• Both tab and notes. The tab helped me learn where to put my fingers, but the notes are a lot easier to glance at while I am playing (because the brain doesn't have to process numbers), so I can keep track of where I am in the song without having to memorize all those notes. Just keep forcing yourself to watch the notes, not the tab, while you practice, and your brain will pick it up.
  • There are plenty of pieces called "studies" in classical music. These repeat a technique throughout the piece so you learn it faster, while still being (usually) very musical and not boring to play. I found it easier to get my fingers around a study than a performance piece, which allowed me to "make music" as opposed to just play notes a lot sooner, and was more fun.

The difficulty of learning a new song is based upon many factors, some of which you already named.

  • The musicianship of the player, a veteran player will learn new songs with less difficulty than a brand new player.
  • The players musical knowledge or lack there of. Knowledge of intervals, chords, scales, arpeggios, and progressions greatly decreases the difficulty of learning new pieces of music.
  • Level of finger memory. (This is slightly different than mental understanding). The higher number of chord, interval, arpeggio, and scale shapes and patterns your fingers know and can play automatically without thinking about them hugely decreases how hard it is to learn new pieces. Where as learning first time chords and fingerings for a starting guitarist can make learning new music much harder.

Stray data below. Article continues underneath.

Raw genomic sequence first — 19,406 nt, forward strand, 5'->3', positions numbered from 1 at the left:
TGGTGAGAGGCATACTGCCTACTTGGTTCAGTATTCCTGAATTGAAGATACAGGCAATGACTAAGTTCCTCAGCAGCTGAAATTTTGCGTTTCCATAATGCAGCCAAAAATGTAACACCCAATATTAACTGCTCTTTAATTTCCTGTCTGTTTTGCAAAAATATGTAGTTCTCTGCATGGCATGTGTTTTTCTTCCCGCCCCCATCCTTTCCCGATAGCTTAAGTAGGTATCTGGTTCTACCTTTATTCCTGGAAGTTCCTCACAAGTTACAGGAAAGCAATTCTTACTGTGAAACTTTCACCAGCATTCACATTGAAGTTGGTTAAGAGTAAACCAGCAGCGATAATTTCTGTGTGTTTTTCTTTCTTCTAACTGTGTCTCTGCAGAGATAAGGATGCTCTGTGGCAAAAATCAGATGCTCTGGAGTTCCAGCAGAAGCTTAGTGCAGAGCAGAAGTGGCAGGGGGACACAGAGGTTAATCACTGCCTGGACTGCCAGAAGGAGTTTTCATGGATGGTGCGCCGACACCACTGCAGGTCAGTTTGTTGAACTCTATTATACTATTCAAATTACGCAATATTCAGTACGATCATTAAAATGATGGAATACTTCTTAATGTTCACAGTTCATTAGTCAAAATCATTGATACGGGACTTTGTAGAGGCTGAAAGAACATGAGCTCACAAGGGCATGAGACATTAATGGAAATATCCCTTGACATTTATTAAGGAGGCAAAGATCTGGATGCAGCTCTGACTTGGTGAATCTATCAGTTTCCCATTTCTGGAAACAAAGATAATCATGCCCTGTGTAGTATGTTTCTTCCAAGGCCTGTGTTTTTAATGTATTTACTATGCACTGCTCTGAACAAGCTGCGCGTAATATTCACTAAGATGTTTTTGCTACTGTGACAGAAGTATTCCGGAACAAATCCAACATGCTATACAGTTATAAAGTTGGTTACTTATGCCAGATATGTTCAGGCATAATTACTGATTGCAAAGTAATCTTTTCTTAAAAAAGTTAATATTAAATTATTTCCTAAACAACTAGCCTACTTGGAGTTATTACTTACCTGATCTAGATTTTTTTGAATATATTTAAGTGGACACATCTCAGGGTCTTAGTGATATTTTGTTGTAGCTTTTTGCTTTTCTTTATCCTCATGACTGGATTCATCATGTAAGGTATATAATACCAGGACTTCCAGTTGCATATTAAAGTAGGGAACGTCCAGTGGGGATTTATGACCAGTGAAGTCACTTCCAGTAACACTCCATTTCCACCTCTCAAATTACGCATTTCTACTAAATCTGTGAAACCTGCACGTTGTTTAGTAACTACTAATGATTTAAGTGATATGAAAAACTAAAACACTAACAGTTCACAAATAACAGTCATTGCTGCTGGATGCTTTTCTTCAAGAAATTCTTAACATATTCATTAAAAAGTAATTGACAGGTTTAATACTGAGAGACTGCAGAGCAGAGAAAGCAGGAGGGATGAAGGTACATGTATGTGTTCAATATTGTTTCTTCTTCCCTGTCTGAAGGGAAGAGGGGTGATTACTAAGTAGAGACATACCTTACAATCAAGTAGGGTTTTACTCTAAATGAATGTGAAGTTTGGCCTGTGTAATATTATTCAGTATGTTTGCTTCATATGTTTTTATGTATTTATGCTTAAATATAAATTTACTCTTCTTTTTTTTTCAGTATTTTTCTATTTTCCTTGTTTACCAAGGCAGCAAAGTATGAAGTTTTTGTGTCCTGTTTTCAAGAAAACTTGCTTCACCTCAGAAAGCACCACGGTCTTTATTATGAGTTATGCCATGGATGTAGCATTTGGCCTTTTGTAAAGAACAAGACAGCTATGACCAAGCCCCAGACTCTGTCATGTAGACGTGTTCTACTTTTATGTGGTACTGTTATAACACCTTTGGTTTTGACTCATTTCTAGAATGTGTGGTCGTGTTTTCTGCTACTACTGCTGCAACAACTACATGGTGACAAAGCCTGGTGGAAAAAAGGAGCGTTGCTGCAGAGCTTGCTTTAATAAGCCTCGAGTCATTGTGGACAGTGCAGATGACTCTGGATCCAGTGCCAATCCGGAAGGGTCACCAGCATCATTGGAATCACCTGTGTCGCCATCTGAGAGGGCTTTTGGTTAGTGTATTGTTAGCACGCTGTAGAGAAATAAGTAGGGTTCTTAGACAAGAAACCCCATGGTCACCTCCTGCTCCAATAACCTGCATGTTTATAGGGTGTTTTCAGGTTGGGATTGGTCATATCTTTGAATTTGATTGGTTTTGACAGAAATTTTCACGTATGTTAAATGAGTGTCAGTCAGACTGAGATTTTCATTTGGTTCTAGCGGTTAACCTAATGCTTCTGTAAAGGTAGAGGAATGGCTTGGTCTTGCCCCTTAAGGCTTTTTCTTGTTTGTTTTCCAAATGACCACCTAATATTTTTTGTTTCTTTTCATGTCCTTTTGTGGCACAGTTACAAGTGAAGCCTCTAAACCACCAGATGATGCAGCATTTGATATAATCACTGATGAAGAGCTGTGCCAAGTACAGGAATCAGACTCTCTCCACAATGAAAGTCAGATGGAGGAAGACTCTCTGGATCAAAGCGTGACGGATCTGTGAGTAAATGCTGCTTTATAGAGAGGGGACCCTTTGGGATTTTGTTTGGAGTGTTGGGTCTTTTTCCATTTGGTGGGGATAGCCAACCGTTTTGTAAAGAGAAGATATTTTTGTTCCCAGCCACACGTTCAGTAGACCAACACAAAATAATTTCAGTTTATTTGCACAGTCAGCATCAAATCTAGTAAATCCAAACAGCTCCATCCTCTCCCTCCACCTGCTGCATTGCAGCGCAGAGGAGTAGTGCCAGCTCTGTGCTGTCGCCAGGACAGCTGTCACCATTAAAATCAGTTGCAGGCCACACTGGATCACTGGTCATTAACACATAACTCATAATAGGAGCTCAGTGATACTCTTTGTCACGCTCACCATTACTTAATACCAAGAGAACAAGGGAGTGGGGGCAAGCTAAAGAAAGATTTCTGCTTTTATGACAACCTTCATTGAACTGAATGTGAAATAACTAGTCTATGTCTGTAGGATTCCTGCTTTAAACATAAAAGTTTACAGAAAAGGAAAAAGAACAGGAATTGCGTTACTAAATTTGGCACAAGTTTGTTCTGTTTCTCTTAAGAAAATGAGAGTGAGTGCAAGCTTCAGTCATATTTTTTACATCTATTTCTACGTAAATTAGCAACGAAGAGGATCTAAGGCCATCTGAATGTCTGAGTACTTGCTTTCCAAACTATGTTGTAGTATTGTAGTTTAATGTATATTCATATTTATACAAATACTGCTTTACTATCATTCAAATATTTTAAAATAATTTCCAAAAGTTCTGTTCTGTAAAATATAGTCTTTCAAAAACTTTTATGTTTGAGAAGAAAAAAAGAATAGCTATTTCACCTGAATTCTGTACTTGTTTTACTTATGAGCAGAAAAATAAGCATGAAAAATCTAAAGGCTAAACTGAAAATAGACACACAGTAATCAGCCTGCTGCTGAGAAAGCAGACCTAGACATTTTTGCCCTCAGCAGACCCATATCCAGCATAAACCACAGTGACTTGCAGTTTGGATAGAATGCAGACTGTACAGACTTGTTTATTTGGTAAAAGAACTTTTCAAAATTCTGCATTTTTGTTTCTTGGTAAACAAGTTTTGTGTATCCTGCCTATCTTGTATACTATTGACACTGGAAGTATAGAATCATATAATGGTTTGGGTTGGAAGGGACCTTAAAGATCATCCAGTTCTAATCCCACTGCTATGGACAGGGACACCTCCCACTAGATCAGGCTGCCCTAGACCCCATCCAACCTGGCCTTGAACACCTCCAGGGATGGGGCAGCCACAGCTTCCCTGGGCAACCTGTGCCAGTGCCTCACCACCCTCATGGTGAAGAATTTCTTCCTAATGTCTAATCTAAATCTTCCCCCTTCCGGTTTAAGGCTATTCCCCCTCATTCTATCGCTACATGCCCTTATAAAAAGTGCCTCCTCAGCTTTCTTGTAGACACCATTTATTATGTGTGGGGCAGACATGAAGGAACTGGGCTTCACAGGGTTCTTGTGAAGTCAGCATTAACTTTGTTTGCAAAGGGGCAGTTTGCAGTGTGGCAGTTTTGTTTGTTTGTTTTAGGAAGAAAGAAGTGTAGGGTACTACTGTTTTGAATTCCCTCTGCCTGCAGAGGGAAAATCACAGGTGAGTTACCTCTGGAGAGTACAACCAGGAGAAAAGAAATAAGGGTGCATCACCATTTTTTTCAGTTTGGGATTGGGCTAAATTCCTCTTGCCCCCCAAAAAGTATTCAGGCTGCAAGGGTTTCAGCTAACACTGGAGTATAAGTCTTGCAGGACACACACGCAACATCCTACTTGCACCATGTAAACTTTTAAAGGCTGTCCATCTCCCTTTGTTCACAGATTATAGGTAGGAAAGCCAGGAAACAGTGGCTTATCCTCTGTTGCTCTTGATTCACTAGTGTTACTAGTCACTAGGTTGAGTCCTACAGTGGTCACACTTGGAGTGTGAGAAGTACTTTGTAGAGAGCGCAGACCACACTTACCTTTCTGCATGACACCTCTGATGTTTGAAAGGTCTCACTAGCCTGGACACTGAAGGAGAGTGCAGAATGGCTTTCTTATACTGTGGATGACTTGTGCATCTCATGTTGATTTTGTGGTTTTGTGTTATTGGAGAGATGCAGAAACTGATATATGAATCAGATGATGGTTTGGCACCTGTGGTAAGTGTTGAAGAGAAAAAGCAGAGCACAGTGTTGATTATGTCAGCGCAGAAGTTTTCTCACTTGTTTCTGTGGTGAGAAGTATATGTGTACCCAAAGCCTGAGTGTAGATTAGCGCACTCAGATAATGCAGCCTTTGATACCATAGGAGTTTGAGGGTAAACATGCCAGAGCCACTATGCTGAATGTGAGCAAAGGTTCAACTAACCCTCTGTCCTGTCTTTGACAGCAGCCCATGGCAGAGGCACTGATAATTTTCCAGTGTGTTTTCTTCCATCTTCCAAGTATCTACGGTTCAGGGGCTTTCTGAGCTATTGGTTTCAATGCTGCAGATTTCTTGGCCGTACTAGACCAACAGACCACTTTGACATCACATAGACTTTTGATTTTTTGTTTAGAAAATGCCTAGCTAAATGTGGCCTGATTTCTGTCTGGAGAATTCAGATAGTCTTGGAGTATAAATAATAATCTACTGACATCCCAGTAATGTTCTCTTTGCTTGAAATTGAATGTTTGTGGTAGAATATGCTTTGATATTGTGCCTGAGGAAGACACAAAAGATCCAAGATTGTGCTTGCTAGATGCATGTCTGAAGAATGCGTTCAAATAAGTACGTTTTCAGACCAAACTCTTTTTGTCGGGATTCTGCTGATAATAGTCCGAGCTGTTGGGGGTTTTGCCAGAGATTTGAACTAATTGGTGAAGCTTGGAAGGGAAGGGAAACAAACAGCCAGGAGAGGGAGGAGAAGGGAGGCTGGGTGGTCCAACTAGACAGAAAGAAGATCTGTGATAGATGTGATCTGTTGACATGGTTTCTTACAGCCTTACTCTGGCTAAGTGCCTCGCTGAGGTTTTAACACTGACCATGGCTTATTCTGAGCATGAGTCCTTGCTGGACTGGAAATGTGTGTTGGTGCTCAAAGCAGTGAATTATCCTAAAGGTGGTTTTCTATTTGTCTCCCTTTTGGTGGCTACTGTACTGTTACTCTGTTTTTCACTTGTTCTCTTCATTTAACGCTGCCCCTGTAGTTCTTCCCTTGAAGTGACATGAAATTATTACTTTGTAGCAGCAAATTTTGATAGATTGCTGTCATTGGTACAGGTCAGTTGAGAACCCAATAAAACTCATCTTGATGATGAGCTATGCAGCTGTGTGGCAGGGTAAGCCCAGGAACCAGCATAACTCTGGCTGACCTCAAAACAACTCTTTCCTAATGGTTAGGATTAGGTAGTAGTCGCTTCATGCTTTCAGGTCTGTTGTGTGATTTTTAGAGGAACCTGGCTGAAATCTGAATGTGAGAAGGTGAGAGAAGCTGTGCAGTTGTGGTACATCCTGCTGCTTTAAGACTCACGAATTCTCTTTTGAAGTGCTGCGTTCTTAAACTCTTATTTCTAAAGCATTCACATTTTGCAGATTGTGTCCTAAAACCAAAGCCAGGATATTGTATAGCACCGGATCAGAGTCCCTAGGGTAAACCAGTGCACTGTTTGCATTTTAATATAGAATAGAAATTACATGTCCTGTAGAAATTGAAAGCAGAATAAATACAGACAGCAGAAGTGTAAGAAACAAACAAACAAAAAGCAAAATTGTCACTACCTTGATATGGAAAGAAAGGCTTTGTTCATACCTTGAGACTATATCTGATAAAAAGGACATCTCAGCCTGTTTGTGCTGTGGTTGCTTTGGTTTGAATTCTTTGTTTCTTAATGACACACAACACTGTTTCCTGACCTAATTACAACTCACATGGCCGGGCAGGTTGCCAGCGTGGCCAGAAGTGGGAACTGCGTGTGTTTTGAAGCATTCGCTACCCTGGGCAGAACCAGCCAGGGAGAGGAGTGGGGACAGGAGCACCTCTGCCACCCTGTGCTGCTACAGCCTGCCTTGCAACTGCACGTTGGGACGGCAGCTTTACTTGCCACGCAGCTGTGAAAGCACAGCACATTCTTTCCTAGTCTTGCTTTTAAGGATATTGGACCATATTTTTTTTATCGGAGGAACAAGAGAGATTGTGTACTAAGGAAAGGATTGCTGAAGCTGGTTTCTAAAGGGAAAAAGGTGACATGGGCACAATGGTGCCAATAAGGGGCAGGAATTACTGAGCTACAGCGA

• The quality of the instrument being played. Poorly made instruments can be hard to play and can be a great source difficulty and frustration in learning new songs. This is especially true of guitars. Guitars with buzzes, high action, dead spots, can increase the difficulty of learning a new song.
  • The ability to read both sheet music, tab, and their respective notations makes learning new songs less difficult.
  • Time spent and the disciplined habits of the player effect difficulty. More time spent on a dedicated daily practice regime will make learning new songs easier. Whereas, poor habits and mismanaged time will increase difficulties.
  • The style and complexity of the music, the composer, and the time period when it was written all play a factor in how easy or difficult a piece is to learn. Paganini for example will be light years harder to learn than anything Elvis wrote.
  • Use and availability of tools such as video aids, teachers, online tutorials, books, chord charts, etc. can reduce the difficulty of learning new songs.
  • Time Signatures. Exotic time signatures like 5/4 or 13/8 would increase difficulty as opposed to something like 4/4 which would be easier to learn.
  • Rhythmic structures. Simple quarter and eighth note patterns are easier to learn than things like syncopation and triplets over 16ths.